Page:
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Postitive risk-taking: the view of an independent school head of boarding June 22, 2011

Posted by Alex, Managing Director in Independent Education, Magazines.
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We hear and read a lot in the UK about the need for children in school to experience and develop their risk-taking and risk-assessing abilities. There are continuing concerns that the compensation culture and fears over so-called “stranger danger” are, for example, stopping children playing outside, undermining their long-term development.

Headteachers are often at odds with politicians regarding risk-taking, with the Heads and teachers insisting that schools should allow children to flourish instead of constantly judging their development against a target driven educational system.

It is a subject tackled in one of the leading articles in the summer 2011 issue of Prep School magazine, in which Richard Mace, head of boarding at S. Anselm’s Preparatory School in the Peak District reflected on the benefits of education beyond the classroom. Below is an extract from his article: GOING THE EXTRA MILE…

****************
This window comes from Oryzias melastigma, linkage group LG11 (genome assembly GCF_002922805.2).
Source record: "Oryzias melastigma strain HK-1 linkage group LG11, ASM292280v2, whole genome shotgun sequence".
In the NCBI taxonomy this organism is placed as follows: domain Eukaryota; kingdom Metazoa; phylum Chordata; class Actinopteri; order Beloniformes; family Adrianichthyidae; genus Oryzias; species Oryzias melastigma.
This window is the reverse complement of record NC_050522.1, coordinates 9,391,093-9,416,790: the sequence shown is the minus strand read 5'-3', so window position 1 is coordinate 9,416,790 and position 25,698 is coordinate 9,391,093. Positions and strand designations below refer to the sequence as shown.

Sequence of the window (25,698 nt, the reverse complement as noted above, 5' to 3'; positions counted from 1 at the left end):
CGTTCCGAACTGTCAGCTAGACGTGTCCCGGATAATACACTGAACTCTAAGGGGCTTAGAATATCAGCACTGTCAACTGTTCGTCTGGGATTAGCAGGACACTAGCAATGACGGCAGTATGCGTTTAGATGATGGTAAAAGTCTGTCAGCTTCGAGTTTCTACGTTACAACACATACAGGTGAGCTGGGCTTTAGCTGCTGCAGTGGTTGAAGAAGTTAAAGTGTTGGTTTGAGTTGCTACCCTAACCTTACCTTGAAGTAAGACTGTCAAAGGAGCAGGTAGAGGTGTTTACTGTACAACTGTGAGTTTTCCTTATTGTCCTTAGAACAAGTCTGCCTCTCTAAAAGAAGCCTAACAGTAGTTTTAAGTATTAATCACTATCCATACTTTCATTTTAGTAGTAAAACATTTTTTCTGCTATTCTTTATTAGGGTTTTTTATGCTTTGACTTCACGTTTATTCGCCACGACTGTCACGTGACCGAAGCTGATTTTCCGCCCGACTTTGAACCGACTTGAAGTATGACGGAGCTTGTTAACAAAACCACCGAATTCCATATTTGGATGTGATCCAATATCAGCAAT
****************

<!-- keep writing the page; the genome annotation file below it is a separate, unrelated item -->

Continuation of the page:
The children of our country need this all-round education more today than ever before and it is one of the greatest failures of past Governments that many schools neglect the extracurricular. Some schools open their doors at 9am and close them at 3pm and this is a crying shame. The teachers’ strikes of the 1970s reduced the expectations on teachers in the state sector to provide extracurricular activities and the administrative pressure on teachers has led to a decline in the number of hours that teachers are prepared to put in beyond the classroom.

The final nail in the coffin has been the strict health and safety constraints that have burdened schools. This would be acceptable if the Government had invested enough in local clubs and activities after school hours but there are still thousands of youngsters whose minds could be actively engaged who instead are lured towards substance abuse, gang culture and crime.

Children need risk and they need to test the boundaries – if these natural instincts are not steered in the right direction and channelled into productive and life-enhancing activities, children will naturally divert their energies into reckless or destructive pursuits. Tranquilising children with Xboxes and TV is no answer either. Thankfully, there is a greater national acknowledgement of the need to educate the whole child and increasingly all schools, both state and private, are starting to invest more in education beyond the school gate thanks to the energy and commitment of teachers and Headteachers who recognise the inherent wisdom in such an educational philosophy. However, it is an uphill battle, the movement is slow and Government cuts threaten to undermine the progress before it has taken root.

The summer issue of Prep School magazine is available now. The magazine is published three times a year, at the start of each school term.

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